There are two big reasons micro businesses struggle with money. They either are not bringing in enough revenue, or they’re spending too much money. (And sometimes both things are true.) The financial health of your business is essential to sustainability if your money is a mess, it’s hard to make solid decisions let alone build something that will last for years to come.

If you’re avoiding your money, this is your call to commit to getting the basics like a budget and bookkeeping handled. I’m not someone who was a natural at managing money so I resisted this for years, but it’s one of the most powerful things you can do to ensure you’re not building a business where you’re struggling and stressed out 24/7. 


Service business owners often fall into the trap of thinking that getting clients is some type of magical act. No matter how that IG influencer talks about manifestation and client attraction, it’s not magic. Getting clients requires a marketing plan we’re you’re proactively making an effort to reach potential clients.

That’s not to say that you need to build a massive social media following or blog for your business, but rather that you need a plan in place where you’re consistently connecting with would-be clients. Sitting back and passively waiting for referrals isn’t a sustainable marketing or business plan.


Your sales strategy matters as much as your marketing strategy if you can’t sign clients it’s challenging to have a business that’s solid month in, month out. Honestly, sales skills from how to create packages to price your offers to writing proposals are seriously underrated skills, and they’re ones that we can all be continuously improving on.

Get clear on what’s working and what may not be working in your sales process. Very small changes can make a massive impact. In fact, I’ve seen a simple pricing change or proposal update be the thing that makes the biggest difference for my clients too many times to count.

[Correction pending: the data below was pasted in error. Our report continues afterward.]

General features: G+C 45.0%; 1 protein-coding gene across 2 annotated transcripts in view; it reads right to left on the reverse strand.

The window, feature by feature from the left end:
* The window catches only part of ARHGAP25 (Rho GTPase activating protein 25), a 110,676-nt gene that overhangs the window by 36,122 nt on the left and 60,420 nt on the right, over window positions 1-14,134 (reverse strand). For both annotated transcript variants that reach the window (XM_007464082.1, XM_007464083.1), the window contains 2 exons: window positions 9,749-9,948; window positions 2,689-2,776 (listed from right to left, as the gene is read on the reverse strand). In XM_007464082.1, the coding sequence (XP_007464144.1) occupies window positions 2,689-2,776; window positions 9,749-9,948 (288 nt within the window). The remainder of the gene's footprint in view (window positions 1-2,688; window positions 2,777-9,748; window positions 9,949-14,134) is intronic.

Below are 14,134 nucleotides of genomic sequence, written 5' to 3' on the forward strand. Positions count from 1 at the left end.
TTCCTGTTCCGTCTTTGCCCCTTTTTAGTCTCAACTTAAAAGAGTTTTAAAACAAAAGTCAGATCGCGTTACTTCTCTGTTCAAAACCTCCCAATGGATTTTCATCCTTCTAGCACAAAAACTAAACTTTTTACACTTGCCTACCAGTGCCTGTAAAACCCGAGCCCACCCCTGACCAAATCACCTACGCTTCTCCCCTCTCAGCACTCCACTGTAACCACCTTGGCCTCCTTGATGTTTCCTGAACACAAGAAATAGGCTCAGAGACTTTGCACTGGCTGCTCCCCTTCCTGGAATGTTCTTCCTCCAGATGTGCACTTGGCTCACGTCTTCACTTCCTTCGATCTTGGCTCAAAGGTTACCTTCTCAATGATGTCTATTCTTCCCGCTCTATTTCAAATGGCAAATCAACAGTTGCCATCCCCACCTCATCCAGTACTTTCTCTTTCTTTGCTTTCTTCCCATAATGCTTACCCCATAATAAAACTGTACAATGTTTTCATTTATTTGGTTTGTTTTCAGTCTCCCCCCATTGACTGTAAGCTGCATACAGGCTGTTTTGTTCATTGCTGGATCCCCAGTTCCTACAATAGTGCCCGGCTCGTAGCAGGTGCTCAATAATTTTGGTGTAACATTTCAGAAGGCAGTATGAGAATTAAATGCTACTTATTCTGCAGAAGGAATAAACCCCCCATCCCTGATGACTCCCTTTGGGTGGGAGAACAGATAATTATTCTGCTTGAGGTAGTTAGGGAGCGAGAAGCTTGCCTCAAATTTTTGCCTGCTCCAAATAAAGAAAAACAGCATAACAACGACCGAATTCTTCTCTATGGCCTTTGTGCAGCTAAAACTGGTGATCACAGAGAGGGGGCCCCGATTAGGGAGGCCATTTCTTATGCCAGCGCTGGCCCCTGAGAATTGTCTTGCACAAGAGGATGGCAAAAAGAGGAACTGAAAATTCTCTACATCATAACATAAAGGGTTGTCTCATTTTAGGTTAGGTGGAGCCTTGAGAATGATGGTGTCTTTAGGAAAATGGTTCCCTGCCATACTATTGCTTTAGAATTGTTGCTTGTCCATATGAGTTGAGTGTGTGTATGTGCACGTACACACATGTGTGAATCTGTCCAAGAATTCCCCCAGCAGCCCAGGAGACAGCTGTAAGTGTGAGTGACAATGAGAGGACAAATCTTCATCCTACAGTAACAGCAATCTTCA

Finally, as a service business owner, how you serve your clients contributes to your business sustainability every single day. From how you onboard your clients to how you communicate with them impact if they continue to spend with you, if they refer other clients or if they hire you for new projects.

Watch for patterns with your clients. If you’re always having communications misfires or boundary issues, those are things you can fix that make your life easier and your business more sustainable. Or if you find that your average client tenure is low (and your business isn’t designed that way), that may be another sign that you need to make some changes.

Small, Simple Changes = Greater Sustainability

As we wrap up, I hope you’re breathing a big sigh of relief that you don’t have to do all these expensive, complicated things in order to build a business that works for you.

Small, simple changes are what build a business that’s more sustainable. If you’re not convinced, I want to share the story of my client Emily who’s a B2B content writer.

When we started working together in the BS-Free Service Business Mastermind she had a heavy client load and felt like she didn’t have enough time.

With some very small changes which included a price increase and letting a couple of clients go, she’s working less and making more money. Together, we figured out what her ideal client load is and her max number of work hours per week, and by sticking to that she’s bounced back from burgeoning burnout.

As Emily shared with me “this mastermind has shown me that I really can do — and be successful at — my work on my terms.”

While that’s proof that what we do in the BS-Free Mastermind works, it’s a testament to the power of small changes that are made with sustainability in mind.

If you’re interested in the BS-Free Service Busines Mastermind, we’re opening enrollment any day now, so get on the waitlist!

You can check out the wait list page or send me a DM on Instagram @smallbusinessboss and I’ll send you the link.